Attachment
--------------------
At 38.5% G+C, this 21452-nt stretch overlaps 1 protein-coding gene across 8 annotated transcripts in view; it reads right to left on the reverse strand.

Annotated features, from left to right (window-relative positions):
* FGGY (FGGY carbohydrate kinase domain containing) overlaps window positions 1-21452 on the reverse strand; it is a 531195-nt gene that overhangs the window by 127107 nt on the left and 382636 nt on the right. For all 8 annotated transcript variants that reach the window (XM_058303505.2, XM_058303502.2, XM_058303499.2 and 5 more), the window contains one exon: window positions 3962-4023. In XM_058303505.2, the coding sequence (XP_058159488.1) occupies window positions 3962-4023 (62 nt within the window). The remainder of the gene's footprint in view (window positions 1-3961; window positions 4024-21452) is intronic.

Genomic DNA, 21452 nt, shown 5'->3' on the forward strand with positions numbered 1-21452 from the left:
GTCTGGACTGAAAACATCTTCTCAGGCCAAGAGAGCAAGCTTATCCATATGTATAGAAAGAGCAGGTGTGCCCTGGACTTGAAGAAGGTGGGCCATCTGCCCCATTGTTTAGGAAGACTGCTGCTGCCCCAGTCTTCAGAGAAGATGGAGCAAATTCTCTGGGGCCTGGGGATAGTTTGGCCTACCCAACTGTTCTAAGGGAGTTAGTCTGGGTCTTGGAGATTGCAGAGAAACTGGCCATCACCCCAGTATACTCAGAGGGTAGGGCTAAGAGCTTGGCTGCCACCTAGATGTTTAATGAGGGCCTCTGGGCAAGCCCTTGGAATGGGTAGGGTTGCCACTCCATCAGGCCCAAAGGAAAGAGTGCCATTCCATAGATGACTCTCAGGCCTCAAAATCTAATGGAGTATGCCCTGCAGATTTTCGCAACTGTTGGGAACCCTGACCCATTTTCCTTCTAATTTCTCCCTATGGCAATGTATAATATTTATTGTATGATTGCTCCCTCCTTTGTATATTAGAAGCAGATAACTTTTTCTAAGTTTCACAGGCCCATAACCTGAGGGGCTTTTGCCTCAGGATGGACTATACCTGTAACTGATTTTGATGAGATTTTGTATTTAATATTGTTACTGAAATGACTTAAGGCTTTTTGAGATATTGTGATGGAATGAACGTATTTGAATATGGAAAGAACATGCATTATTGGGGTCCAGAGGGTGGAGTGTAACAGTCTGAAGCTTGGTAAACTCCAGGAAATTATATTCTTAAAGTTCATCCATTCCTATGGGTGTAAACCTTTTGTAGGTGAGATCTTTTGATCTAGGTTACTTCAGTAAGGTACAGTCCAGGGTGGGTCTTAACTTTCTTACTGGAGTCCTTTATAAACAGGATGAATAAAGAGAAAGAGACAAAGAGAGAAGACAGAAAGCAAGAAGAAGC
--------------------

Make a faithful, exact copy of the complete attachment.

At 38.5% G+C, this 21452-nt stretch overlaps 1 protein-coding gene across 8 annotated transcripts in view; it reads right to left on the reverse strand.

Annotated features, from left to right (window-relative positions):
* FGGY (FGGY carbohydrate kinase domain containing) overlaps window positions 1-21452 on the reverse strand; it is a 531195-nt gene that overhangs the window by 127107 nt on the left and 382636 nt on the right. For all 8 annotated transcript variants that reach the window (XM_058303505.2, XM_058303502.2, XM_058303499.2 and 5 more), the window contains one exon: window positions 3962-4023. In XM_058303505.2, the coding sequence (XP_058159488.1) occupies window positions 3962-4023 (62 nt within the window). The remainder of the gene's footprint in view (window positions 1-3961; window positions 4024-21452) is intronic.

Genomic DNA, 21452 nt, shown 5'->3' on the forward strand with positions numbered 1-21452 from the left:
GTCTGGACTGAAAACATCTTCTCAGGCCAAGAGAGCAAGCTTATCCATATGTATAGAAAGAGCAGGTGTGCCCTGGACTTGAAGAAGGTGGGCCATCTGCCCCATTGTTTAGGAAGACTGCTGCTGCCCCAGTCTTCAGAGAAGATGGAGCAAATTCTCTGGGGCCTGGGGATAGTTTGGCCTACCCAACTGTTCTAAGGGAGTTAGTCTGGGTCTTGGAGATTGCAGAGAAACTGGCCATCACCCCAGTATACTCAGAGGGTAGGGCTAAGAGCTTGGCTGCCACCTAGATGTTTAATGAGGGCCTCTGGGCAAGCCCTTGGAATGGGTAGGGTTGCCACTCCATCAGGCCCAAAGGAAAGAGTGCCATTCCATAGATGACTCTCAGGCCTCAAAATCTAATGGAGTATGCCCTGCAGATTTTCGCAACTGTTGGGAACCCTGACCCATTTTCCTTCTAATTTCTCCCTATGGCAATGTATAATATTTATTGTATGATTGCTCCCTCCTTTGTATATTAGAAGCAGATAACTTTTTCTAAGTTTCACAGGCCCATAACCTGAGGGGCTTTTGCCTCAGGATGGACTATACCTGTAACTGATTTTGATGAGATTTTGTATTTAATATTGTTACTGAAATGACTTAAGGCTTTTTGAGATATTGTGATGGAATGAACGTATTTGAATATGGAAAGAACATGCATTATTGGGGTCCAGAGGGTGGAGTGTAACAGTCTGAAGCTTGGTAAACTCCAGGAAATTATATTCTTAAAGTTCATCCATTCCTATGGGTGTAAACCTTTTGTAGGTGAGATCTTTTGATCTAGGTTACTTCAGTAAGGTACAGTCCAGGGTGGGTCTTAACTTTCTTACTGGAGTCCTTTATAAACAGGATGAATAAAGAGAAAGAGACAAAGAGAGAAGACAGAAAGCAAGAAGAAGC